Main components of the Apple iPad Mini

Teardown: Apple iPad Mini

A handbag-sized iPad with almost all the specs of its larger sibling.

With the new 8in iPad Mini, Apple is looking to make Christmas wish lists ahead of a more subsidised set of rival smaller-screen-size tablets.

On one side are the low-cost Amazon Kindle Fire HD and Google Nexus 7. Both of these smaller 7in products are sold at or below cost (allowing for software and pre-loaded apps), with the intention of driving sales via the companies' Web markets.

On the other are tablets such as those in the Samsung Galaxy family, which, in some markets, benefit from cellular carrier subsidies to lower their price points.

"Nevertheless," says Andrew Rassweiler, senior principal analyst, Teardown Services at IHS, "Apple is sticking to the premium-brand strategy it has always used for its media tablet and smartphone products."

Something, though, has had to give. Even with a US retail tag of $329 for the entry-level model, substantially ahead of the $199 charged for the Amazon and Google rivals, the iPad Mini is sold at a tighter margin than its big sister.

The bill of materials per unit for the 16GByte-capacity, WiFi-only Mini is $188 and manufacturing costs are about $10. The total cost of manufacture (excluding software and marketing) is therefore $198.

Apple has, however, sought to mitigate the low-level tightening of its margins in models that offer greater memory.

"Because Apple provides consumers no option to expand the iPad Mini's storage capacity with any sort of removable memory card, the only way users can upgrade the amount of flash available on the product is to buy a higher-end 32GByte or 64GByte model," explains Rassweiler.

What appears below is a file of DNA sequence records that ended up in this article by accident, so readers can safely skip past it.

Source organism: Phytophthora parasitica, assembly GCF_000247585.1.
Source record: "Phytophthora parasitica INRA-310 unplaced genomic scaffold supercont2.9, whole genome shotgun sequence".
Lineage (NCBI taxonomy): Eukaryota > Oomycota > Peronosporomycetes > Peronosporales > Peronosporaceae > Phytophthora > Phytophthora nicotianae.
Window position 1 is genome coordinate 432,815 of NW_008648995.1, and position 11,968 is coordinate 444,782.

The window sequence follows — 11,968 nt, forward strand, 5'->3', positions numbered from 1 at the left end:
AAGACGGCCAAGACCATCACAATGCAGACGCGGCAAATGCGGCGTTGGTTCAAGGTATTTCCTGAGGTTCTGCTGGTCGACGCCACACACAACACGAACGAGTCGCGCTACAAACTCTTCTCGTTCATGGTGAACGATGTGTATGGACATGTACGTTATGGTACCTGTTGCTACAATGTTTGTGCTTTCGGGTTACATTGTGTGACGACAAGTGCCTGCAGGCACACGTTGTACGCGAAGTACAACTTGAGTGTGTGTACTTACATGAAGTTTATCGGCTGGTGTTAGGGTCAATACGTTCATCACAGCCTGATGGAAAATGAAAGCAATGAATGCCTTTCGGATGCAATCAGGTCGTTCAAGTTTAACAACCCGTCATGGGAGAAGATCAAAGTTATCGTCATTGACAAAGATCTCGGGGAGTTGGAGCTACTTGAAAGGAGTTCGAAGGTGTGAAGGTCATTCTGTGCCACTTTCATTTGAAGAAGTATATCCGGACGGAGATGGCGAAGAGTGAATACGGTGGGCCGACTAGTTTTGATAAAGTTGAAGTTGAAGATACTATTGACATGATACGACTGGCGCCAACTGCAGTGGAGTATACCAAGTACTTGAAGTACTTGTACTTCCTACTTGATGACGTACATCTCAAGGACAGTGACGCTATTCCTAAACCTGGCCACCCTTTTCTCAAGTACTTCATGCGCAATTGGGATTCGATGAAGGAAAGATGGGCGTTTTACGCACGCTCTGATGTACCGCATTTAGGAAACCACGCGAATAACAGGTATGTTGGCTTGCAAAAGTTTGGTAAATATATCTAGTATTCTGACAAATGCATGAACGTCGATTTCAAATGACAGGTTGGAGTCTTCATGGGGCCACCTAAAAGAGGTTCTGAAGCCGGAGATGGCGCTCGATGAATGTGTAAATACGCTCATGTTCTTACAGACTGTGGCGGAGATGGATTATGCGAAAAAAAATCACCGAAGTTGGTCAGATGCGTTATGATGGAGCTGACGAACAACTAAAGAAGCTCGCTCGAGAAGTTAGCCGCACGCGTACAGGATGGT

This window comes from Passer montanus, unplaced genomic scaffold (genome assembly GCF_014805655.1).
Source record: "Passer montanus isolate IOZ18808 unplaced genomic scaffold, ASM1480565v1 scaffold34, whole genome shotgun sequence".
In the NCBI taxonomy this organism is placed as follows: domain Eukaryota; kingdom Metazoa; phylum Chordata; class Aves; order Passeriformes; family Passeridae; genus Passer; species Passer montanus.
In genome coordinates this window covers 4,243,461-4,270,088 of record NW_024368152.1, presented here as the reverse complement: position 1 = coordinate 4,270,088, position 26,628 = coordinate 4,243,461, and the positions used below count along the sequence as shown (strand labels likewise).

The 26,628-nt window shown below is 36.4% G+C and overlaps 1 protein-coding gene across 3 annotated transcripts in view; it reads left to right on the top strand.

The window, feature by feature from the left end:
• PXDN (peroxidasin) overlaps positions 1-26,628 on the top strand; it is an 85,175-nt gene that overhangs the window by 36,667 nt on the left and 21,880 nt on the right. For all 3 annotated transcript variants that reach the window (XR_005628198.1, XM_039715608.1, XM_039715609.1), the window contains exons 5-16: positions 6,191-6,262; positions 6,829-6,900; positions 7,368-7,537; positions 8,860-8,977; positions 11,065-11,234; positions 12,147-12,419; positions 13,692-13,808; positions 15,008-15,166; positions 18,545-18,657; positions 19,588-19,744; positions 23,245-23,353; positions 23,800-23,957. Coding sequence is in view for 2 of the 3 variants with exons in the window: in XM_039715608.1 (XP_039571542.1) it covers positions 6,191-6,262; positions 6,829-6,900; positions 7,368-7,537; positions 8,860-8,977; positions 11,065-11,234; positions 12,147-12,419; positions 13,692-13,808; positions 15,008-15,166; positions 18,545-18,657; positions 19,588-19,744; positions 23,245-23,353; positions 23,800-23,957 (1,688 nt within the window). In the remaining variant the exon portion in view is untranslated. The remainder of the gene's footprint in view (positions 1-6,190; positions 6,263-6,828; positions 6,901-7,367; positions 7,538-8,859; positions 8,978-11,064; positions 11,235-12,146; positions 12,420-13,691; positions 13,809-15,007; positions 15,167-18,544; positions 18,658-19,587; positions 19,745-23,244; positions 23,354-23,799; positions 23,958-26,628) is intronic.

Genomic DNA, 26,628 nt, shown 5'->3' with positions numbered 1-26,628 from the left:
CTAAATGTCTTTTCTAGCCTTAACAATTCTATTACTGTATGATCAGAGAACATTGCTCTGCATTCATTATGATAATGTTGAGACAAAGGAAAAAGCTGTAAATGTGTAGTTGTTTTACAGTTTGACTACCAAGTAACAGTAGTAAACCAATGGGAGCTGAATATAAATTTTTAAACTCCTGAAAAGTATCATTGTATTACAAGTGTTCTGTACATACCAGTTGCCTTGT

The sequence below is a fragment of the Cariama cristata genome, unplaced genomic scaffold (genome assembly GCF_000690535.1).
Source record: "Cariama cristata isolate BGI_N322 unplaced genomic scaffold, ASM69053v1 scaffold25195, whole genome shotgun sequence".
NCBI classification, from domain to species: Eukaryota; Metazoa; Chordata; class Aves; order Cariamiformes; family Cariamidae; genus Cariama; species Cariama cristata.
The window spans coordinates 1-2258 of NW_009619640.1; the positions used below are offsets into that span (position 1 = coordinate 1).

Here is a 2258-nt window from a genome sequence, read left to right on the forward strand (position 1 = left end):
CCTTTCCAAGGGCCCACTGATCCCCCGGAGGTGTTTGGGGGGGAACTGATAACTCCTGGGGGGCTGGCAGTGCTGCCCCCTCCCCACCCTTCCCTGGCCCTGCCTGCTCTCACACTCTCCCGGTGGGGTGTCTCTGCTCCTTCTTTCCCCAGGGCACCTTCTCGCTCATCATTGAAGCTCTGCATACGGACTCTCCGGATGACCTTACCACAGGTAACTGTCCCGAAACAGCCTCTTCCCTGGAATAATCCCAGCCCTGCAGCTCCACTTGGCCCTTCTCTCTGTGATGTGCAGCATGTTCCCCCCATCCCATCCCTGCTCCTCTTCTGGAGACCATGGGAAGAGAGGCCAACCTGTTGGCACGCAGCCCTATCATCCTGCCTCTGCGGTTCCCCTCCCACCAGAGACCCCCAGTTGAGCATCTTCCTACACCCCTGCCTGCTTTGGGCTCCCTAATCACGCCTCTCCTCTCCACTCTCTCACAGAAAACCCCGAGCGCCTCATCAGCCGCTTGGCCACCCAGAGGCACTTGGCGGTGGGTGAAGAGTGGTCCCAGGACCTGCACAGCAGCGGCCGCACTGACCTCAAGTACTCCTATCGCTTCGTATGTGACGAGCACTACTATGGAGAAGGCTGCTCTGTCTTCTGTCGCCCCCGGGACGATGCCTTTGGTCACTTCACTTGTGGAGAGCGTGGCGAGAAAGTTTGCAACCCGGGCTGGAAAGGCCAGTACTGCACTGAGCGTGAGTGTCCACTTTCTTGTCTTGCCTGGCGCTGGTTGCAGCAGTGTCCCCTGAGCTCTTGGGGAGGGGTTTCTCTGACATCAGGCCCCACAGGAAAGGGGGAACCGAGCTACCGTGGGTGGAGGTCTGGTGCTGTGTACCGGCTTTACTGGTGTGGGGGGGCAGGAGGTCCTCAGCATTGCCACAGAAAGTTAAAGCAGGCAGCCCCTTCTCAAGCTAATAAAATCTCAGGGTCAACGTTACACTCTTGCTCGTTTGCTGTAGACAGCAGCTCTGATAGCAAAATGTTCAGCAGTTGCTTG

"These higher-end models – with or without 4G wireless capabilities – are priced at $100 intervals, $429 and $529. However, the incremental cost of the additional NAND flash memory is only $9.60 for an additional 16GByte and $19.20 for an additional 32GByte.

"This means that compared to the entry-level model, the 32GByte iPad Mini generates about $90 in additional profit for Apple for every unit sold, and the 64GByte model, generates $171 more per unit."

The defining feature of the iPad Mini is its 7.9in display. Not only is this larger than its main rivals, but it also incorporates GF2 multi-touch touchscreen technology. GF2 allows the touchscreen module to be thinner than competing tablets.

But GF2 is a maturing technology so its use makes manufacturing more challenging during initial production by reducing yields. This drives up pricing for the touchscreen module. The initial cost of the display and touchscreen module is preliminarily estimated by IHS at $80, a hefty 43 per cent of the total BOM.

The main display suppliers for the iPad Mini are likely to be LG Display of South Korea and AU Optronics of Taiwan.

The iPad Mini also includes a 4G wireless option at a retail premium of $130 for all three models. Although the Mini in the IHS teardown did not include this option, the teardown team estimates that the addition of the 4G LTE module hardware would cost approximately $34. However, this cost excludes essential intellectual property licensing fees, such as those for CDMA/WCDMA/LTE wireless technology.

Given these pressures – particularly the display cost – Apple has sought to reduce expenses in other sections of the iPad Mini.

"The most notable example of cost cutting is in the processor: Apple's own A5 chip manufactured on a 32nm process technology," says Rassweiler.

"The A5 used in the Mini is a part that has been used in two other Apple products; the latest Apple TV model (with that version using only one of the cores in the A5 32nm) and the latest version of iPad 2. Because of this, the A5 processor costs just' $13, accounting for only 4'per cent of the total BOM. This compares to $16.50 for the Texas Instruments OMAP processor used in Amazon's Kindle Fire HD.

"The use of the A5 is a great example of Apple leveraging a common component in as many devices as possible in order to increase purchasing volumes and keep costs to a minimum."

Interestingly, despite the well-publicised legal battles between Samsung and Apple, Samsung remains the foundry manufacturer of the processor.  

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